Perhaps this isn’t about bringing real pressure to bear on Israel; perhaps it’s just symbolic politics, gesture politics, feel-good politics.
Maybe it’s that, and maybe that’s important. But it also provides a propaganda victory to all the cheerleaders for the Israeli government, who will say (and who are saying, but I’m not going to link to Little Green Footballs) that this is a victory for anti-Semitism, that we’re attacking academic freedom, that it’s a crap union, anyway, that double standards are rampant in this case, and so on. Lots of the people who will say these things are nuts, of course, and we shouldn’t worry too much that they’ll be saying the kinds of things that they’re going to say. But we’re handing over exactly the kind of ammunition that they most want to get hold of.
Obviously I don’t think there’s a significant anti-Semitism issue here, and I don’t really think there’s a core academic freedom issue in play here, either (though, as I say, the idea of the political test rather sticks in the craw). But we can’t easily evade all of the double standards problems this case opens up.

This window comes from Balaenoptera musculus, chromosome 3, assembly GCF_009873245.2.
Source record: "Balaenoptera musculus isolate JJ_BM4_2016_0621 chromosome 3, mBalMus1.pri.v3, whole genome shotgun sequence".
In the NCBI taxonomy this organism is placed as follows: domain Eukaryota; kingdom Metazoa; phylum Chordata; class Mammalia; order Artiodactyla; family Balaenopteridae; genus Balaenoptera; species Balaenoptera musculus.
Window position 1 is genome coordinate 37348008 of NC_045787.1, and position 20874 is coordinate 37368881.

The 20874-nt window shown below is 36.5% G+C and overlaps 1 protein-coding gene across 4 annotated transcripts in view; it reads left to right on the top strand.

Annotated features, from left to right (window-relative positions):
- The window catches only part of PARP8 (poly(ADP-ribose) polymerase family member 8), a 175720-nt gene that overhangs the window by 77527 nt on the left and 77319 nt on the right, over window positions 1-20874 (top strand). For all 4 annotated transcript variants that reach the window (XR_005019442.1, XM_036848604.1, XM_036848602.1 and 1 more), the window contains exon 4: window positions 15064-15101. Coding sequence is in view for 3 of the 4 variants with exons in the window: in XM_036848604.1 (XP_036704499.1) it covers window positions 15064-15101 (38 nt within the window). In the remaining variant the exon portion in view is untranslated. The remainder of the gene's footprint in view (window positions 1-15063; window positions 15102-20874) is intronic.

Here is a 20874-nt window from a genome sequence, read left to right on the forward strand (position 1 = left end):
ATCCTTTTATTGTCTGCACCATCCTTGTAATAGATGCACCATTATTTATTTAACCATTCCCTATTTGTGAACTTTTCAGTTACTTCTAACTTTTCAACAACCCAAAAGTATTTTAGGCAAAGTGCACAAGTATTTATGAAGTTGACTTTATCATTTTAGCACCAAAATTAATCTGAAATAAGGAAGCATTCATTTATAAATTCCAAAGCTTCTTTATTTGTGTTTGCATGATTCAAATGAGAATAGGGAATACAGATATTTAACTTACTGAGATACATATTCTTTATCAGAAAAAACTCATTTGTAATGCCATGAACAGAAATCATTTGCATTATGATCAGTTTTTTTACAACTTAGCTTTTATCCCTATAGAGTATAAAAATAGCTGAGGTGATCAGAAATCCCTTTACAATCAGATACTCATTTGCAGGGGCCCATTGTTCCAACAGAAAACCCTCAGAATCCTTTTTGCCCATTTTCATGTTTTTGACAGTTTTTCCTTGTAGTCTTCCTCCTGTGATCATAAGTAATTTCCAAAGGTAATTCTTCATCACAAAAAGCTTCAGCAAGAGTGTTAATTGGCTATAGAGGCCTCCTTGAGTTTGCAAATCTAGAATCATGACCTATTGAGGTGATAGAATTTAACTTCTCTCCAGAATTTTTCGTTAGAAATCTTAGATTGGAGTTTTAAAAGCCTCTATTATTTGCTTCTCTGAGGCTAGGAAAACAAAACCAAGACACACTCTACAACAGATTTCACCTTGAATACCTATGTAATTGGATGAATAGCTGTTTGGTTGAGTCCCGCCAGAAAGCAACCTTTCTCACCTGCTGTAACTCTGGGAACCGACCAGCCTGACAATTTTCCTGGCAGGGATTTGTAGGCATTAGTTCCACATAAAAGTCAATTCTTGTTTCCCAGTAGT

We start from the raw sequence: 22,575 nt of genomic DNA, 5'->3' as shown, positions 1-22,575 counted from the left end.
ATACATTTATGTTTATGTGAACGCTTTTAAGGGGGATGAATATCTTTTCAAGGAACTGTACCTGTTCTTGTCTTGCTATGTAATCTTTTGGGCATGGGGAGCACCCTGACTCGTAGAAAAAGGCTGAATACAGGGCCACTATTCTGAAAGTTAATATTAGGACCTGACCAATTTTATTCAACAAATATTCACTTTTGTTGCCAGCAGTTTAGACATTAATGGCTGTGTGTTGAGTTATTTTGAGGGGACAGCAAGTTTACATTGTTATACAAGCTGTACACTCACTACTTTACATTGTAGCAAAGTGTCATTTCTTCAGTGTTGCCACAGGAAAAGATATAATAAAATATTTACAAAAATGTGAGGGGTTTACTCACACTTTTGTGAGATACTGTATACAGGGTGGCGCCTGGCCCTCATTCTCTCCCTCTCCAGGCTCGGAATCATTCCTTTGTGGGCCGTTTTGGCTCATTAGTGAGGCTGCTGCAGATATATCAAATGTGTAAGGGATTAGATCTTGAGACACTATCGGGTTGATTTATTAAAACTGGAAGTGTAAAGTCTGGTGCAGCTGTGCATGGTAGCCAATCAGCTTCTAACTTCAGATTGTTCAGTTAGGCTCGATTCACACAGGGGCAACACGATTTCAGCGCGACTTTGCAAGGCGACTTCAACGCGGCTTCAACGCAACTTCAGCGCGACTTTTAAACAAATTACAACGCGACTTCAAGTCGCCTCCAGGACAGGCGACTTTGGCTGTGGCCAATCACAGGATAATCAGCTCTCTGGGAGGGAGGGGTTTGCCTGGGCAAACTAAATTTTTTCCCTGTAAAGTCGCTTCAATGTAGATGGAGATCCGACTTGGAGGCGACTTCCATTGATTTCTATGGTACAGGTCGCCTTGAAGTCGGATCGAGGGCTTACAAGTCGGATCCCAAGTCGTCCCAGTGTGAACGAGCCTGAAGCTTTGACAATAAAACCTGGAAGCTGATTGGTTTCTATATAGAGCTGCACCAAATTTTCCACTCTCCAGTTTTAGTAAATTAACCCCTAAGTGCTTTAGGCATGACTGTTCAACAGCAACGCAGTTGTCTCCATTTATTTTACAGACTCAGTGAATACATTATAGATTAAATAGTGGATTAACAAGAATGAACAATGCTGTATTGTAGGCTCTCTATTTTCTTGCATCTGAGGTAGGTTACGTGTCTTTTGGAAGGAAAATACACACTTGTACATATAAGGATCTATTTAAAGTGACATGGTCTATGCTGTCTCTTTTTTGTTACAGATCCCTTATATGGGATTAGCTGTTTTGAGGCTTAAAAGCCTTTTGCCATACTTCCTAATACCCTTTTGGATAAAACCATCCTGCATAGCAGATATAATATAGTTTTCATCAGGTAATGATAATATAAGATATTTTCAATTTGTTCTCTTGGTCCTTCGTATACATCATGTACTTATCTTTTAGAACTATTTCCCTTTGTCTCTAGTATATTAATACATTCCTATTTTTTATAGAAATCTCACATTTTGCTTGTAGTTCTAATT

Why Israel, not other Middle Eastern countries? Other repressive, expansionist, colonial regimes? If we’re opposed to imperialism, why not boycott the universities of the leading imperialist power in the world, the United States, which also happens to be the major source of international support for Israeli government policy? And why not boycott ourselves while we’re at it, for the assistance that British academics often provide to the British state in support of its activities of which the AUT might disapprove?
Often charges of double standards are levied in pretty bad faith, to displace attention from somebody’s wrongdoing onto somebody else’s. And some of these questions can be addressed, to some extent, probably. But there are too many double-standard worries flying around this particular issue to make this a politically sensible road to go down.